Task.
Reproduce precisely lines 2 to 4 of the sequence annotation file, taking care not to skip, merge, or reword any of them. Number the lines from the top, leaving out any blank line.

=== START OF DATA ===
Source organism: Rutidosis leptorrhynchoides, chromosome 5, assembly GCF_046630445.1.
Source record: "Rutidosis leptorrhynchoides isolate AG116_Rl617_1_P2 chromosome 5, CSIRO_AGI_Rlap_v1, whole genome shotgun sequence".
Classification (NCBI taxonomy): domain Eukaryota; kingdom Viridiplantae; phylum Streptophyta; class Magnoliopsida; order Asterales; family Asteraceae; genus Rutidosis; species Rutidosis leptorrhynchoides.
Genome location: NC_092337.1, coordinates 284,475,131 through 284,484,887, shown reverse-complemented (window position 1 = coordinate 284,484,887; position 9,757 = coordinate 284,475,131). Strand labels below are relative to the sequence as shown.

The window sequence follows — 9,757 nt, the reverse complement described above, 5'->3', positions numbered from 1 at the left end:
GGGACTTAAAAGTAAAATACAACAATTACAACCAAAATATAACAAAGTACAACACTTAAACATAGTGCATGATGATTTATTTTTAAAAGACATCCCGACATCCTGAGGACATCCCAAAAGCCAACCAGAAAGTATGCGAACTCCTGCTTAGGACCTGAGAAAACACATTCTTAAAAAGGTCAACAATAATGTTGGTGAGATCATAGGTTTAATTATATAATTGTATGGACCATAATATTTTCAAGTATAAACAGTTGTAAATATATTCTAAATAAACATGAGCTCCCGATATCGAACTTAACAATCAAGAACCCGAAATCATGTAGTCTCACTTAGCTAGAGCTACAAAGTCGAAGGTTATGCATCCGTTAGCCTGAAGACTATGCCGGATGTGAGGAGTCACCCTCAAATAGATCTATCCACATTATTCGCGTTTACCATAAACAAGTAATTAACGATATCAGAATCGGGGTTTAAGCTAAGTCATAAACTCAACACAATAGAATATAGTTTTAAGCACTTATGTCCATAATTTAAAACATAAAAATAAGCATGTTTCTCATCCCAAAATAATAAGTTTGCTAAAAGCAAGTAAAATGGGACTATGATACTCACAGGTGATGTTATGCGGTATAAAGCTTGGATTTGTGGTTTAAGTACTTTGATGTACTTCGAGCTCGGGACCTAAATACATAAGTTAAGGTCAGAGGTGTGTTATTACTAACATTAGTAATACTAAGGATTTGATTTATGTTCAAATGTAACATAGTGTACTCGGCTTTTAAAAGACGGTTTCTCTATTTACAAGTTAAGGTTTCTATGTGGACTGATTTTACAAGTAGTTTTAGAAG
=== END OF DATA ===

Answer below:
Source record: "Rutidosis leptorrhynchoides isolate AG116_Rl617_1_P2 chromosome 5, CSIRO_AGI_Rlap_v1, whole genome shotgun sequence".
Classification (NCBI taxonomy): domain Eukaryota; kingdom Viridiplantae; phylum Streptophyta; class Magnoliopsida; order Asterales; family Asteraceae; genus Rutidosis; species Rutidosis leptorrhynchoides.
Genome location: NC_092337.1, coordinates 284,475,131 through 284,484,887, shown reverse-complemented (window position 1 = coordinate 284,484,887; position 9,757 = coordinate 284,475,131). Strand labels below are relative to the sequence as shown.